Church calls for a day of mourning in CAR
Cardinal Dieudonne Nzapalainga, President of the Episcopal, and Archbishop of Bangui, Central African Republic, on Monday 26 November, called for a “Day of Lamentation and Prayer” for the over 60 people killed on November 15, and “to shed light on the unacceptable and heinous crimes committed against the civilian population,” Nzapalainga said.
The Central African Bishops’ Conference in its extraordinary session held on 24 November, issued a communiqué asking the government to use the December 1, which has been set aside to celebrate the country’s 60th anniversary, rather as a national day of mourning.
“Following the unfortunate and repetitive events that have plunged Central African families into mourning since 2012, the most recent of which are those of Bangui, Bambari, Batangafo and Alindao,” the Bishops also called on churches to use Sunday 2 December for the same occasion and asked that all Advent collections on that day be used to help the victims of the killings.
Narrating the horror of the killings in the region of Alindao in the Central African Republic ravaged by war, Cardinal Nzapalainga said, “I went to see my dead brothers – they were burned like beasts… children, old people – they were burned, burned to a cinder,” he told a gathering of Christian and Muslim dignitaries. “People have lost everything. I saw people scratching at the soil for the remains of torched rice,” added Nzapalainga added.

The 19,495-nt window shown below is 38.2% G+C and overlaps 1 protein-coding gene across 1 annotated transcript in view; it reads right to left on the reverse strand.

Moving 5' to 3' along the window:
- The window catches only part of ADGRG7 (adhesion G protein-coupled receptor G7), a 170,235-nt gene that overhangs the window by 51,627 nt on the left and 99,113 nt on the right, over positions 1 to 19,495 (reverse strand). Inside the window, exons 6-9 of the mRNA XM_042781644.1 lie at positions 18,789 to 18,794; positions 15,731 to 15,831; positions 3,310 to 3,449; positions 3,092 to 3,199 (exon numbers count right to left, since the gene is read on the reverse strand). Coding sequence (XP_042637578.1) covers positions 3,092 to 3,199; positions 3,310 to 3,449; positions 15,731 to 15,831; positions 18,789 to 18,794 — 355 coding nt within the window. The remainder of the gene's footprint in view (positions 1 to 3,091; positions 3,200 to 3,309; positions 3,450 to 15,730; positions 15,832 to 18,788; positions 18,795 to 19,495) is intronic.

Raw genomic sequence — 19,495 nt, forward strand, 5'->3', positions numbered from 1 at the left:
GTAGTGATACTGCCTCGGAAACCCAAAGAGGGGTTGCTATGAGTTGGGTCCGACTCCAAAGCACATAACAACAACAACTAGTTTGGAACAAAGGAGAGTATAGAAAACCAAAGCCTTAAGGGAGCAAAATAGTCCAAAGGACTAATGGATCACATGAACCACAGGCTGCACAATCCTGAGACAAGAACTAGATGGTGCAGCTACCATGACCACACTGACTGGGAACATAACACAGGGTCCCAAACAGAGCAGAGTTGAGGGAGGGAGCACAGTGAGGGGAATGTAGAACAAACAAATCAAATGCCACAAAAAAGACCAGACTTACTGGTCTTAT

A internal UN report is said to put the death toll to least 60 killed in the clashes between “Christian” anti-Balaka militiamen and the Muslim Union for Peace in CAR (UPC) militia, but the President National Assembly, Laurent Ngon Baba said “at least 100” people were killed.
“Have we not elected our leaders to defend us? How did we get here?” Cardinal Nzapalainga wanted to know. “What have we done to deserve this? These are the questions the people are asking” the cardinal said.
Nestor-Desire Nongo Aziagbia, Bishop of the western town of Bossangoa, warned that the country is being “pushed towards a religious war.”
Aziagbia accused the UN mission MINUSCA, of either inaction or collusion saying “When the (militia) were setting fires and killing in Batangafo and stealing from the civilian population the Pakistani contingent of MINUSCA contented themselves with merely taking pictures,” the bishop alleged. “Similar witness accounts have reached us from Alindao,” he added, pointing the finger at the “Mauritian contingent,” which he alleged had simply stood by “smiling”.
Hassan John is West Africa Editor GCN and Priest of the Anglican Diocese of Jos.